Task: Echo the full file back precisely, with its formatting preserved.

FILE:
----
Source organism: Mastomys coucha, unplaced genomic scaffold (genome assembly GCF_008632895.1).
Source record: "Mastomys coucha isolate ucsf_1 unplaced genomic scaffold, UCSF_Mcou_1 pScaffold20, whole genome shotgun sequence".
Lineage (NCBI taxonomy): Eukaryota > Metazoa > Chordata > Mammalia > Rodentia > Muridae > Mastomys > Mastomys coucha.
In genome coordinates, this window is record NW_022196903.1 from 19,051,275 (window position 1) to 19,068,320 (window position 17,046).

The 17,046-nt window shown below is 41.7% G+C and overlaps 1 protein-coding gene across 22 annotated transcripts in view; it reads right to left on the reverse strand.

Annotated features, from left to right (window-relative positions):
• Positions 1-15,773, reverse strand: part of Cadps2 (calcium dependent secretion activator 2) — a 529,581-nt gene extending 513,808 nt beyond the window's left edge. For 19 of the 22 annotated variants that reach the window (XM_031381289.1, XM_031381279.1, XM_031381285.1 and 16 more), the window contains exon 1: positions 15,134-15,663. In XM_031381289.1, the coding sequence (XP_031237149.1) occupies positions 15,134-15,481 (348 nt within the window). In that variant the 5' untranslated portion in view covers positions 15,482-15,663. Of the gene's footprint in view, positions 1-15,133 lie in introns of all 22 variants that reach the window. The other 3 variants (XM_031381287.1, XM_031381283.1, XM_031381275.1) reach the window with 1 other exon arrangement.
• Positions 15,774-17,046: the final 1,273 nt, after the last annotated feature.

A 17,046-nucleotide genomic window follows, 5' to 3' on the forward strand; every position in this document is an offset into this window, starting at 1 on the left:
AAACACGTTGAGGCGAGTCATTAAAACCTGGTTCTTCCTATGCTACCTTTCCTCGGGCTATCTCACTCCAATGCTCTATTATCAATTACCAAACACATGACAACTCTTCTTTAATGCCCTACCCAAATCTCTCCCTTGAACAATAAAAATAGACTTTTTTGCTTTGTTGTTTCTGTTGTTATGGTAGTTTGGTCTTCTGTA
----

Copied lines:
Source organism: Mastomys coucha, unplaced genomic scaffold (genome assembly GCF_008632895.1).
Source record: "Mastomys coucha isolate ucsf_1 unplaced genomic scaffold, UCSF_Mcou_1 pScaffold20, whole genome shotgun sequence".
Lineage (NCBI taxonomy): Eukaryota > Metazoa > Chordata > Mammalia > Rodentia > Muridae > Mastomys > Mastomys coucha.
In genome coordinates, this window is record NW_022196903.1 from 19,051,275 (window position 1) to 19,068,320 (window position 17,046).

The 17,046-nt window shown below is 41.7% G+C and overlaps 1 protein-coding gene across 22 annotated transcripts in view; it reads right to left on the reverse strand.

Annotated features, from left to right (window-relative positions):
• Positions 1-15,773, reverse strand: part of Cadps2 (calcium dependent secretion activator 2) — a 529,581-nt gene extending 513,808 nt beyond the window's left edge. For 19 of the 22 annotated variants that reach the window (XM_031381289.1, XM_031381279.1, XM_031381285.1 and 16 more), the window contains exon 1: positions 15,134-15,663. In XM_031381289.1, the coding sequence (XP_031237149.1) occupies positions 15,134-15,481 (348 nt within the window). In that variant the 5' untranslated portion in view covers positions 15,482-15,663. Of the gene's footprint in view, positions 1-15,133 lie in introns of all 22 variants that reach the window. The other 3 variants (XM_031381287.1, XM_031381283.1, XM_031381275.1) reach the window with 1 other exon arrangement.
• Positions 15,774-17,046: the final 1,273 nt, after the last annotated feature.

A 17,046-nucleotide genomic window follows, 5' to 3' on the forward strand; every position in this document is an offset into this window, starting at 1 on the left:
AAACACGTTGAGGCGAGTCATTAAAACCTGGTTCTTCCTATGCTACCTTTCCTCGGGCTATCTCACTCCAATGCTCTATTATCAATTACCAAACACATGACAACTCTTCTTTAATGCCCTACCCAAATCTCTCCCTTGAACAATAAAAATAGACTTTTTTGCTTTGTTGTTTCTGTTGTTATGGTAGTTTGGTCTTCTGTA